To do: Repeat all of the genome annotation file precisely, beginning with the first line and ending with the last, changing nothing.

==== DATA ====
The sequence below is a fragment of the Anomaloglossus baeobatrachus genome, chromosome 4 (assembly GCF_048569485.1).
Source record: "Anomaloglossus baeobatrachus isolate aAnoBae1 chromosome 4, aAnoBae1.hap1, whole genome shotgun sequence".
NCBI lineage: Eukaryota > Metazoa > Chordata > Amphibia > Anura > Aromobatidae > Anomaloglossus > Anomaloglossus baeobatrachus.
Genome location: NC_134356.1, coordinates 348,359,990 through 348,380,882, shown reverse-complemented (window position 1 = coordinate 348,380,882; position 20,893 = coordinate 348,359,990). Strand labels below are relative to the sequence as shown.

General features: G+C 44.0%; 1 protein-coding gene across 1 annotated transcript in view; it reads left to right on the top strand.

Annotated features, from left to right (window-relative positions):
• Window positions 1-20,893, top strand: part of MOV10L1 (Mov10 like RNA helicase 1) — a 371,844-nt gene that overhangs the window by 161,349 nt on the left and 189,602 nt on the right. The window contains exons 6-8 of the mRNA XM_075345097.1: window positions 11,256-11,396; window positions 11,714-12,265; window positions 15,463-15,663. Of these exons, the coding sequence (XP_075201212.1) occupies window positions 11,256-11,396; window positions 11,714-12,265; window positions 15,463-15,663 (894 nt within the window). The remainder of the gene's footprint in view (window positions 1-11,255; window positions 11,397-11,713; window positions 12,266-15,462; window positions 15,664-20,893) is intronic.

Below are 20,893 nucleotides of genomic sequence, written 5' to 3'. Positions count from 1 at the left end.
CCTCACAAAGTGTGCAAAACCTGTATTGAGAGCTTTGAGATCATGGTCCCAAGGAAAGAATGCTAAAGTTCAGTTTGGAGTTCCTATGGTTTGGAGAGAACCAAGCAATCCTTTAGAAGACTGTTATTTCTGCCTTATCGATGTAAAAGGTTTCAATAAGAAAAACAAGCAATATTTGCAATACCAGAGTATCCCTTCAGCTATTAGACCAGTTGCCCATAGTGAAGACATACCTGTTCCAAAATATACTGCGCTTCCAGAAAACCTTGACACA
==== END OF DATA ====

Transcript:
The sequence below is a fragment of the Anomaloglossus baeobatrachus genome, chromosome 4 (assembly GCF_048569485.1).
Source record: "Anomaloglossus baeobatrachus isolate aAnoBae1 chromosome 4, aAnoBae1.hap1, whole genome shotgun sequence".
NCBI lineage: Eukaryota > Metazoa > Chordata > Amphibia > Anura > Aromobatidae > Anomaloglossus > Anomaloglossus baeobatrachus.
Genome location: NC_134356.1, coordinates 348,359,990 through 348,380,882, shown reverse-complemented (window position 1 = coordinate 348,380,882; position 20,893 = coordinate 348,359,990). Strand labels below are relative to the sequence as shown.

General features: G+C 44.0%; 1 protein-coding gene across 1 annotated transcript in view; it reads left to right on the top strand.

Annotated features, from left to right (window-relative positions):
• Window positions 1-20,893, top strand: part of MOV10L1 (Mov10 like RNA helicase 1) — a 371,844-nt gene that overhangs the window by 161,349 nt on the left and 189,602 nt on the right. The window contains exons 6-8 of the mRNA XM_075345097.1: window positions 11,256-11,396; window positions 11,714-12,265; window positions 15,463-15,663. Of these exons, the coding sequence (XP_075201212.1) occupies window positions 11,256-11,396; window positions 11,714-12,265; window positions 15,463-15,663 (894 nt within the window). The remainder of the gene's footprint in view (window positions 1-11,255; window positions 11,397-11,713; window positions 12,266-15,462; window positions 15,664-20,893) is intronic.

Below are 20,893 nucleotides of genomic sequence, written 5' to 3'. Positions count from 1 at the left end.
CCTCACAAAGTGTGCAAAACCTGTATTGAGAGCTTTGAGATCATGGTCCCAAGGAAAGAATGCTAAAGTTCAGTTTGGAGTTCCTATGGTTTGGAGAGAACCAAGCAATCCTTTAGAAGACTGTTATTTCTGCCTTATCGATGTAAAAGGTTTCAATAAGAAAAACAAGCAATATTTGCAATACCAGAGTATCCCTTCAGCTATTAGACCAGTTGCCCATAGTGAAGACATACCTGTTCCAAAATATACTGCGCTTCCAGAAAACCTTGACACA